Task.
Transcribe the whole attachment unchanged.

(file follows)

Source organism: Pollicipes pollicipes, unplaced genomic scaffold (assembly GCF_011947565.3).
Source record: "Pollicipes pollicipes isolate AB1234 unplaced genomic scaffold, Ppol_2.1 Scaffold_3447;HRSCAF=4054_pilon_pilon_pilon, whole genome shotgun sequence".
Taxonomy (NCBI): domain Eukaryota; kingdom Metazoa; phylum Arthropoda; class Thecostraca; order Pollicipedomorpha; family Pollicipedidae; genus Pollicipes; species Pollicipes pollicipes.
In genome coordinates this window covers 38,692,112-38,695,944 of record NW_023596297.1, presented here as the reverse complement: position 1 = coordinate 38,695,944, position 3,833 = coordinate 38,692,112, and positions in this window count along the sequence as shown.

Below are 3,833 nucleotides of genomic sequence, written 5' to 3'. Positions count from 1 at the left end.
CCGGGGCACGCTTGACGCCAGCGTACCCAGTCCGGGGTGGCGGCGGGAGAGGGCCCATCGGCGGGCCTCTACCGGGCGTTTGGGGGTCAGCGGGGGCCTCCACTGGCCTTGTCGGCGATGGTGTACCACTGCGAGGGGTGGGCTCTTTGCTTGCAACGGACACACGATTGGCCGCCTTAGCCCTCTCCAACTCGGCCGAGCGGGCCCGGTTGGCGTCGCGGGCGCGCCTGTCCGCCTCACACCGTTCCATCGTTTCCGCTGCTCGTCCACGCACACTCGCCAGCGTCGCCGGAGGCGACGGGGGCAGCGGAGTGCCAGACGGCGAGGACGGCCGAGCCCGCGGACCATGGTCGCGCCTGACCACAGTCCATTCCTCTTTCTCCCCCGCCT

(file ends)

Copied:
Source organism: Pollicipes pollicipes, unplaced genomic scaffold (assembly GCF_011947565.3).
Source record: "Pollicipes pollicipes isolate AB1234 unplaced genomic scaffold, Ppol_2.1 Scaffold_3447;HRSCAF=4054_pilon_pilon_pilon, whole genome shotgun sequence".
Taxonomy (NCBI): domain Eukaryota; kingdom Metazoa; phylum Arthropoda; class Thecostraca; order Pollicipedomorpha; family Pollicipedidae; genus Pollicipes; species Pollicipes pollicipes.
In genome coordinates this window covers 38,692,112-38,695,944 of record NW_023596297.1, presented here as the reverse complement: position 1 = coordinate 38,695,944, position 3,833 = coordinate 38,692,112, and positions in this window count along the sequence as shown.

Below are 3,833 nucleotides of genomic sequence, written 5' to 3'. Positions count from 1 at the left end.
CCGGGGCACGCTTGACGCCAGCGTACCCAGTCCGGGGTGGCGGCGGGAGAGGGCCCATCGGCGGGCCTCTACCGGGCGTTTGGGGGTCAGCGGGGGCCTCCACTGGCCTTGTCGGCGATGGTGTACCACTGCGAGGGGTGGGCTCTTTGCTTGCAACGGACACACGATTGGCCGCCTTAGCCCTCTCCAACTCGGCCGAGCGGGCCCGGTTGGCGTCGCGGGCGCGCCTGTCCGCCTCACACCGTTCCATCGTTTCCGCTGCTCGTCCACGCACACTCGCCAGCGTCGCCGGAGGCGACGGGGGCAGCGGAGTGCCAGACGGCGAGGACGGCCGAGCCCGCGGACCATGGTCGCGCCTGACCACAGTCCATTCCTCTTTCTCCCCCGCCT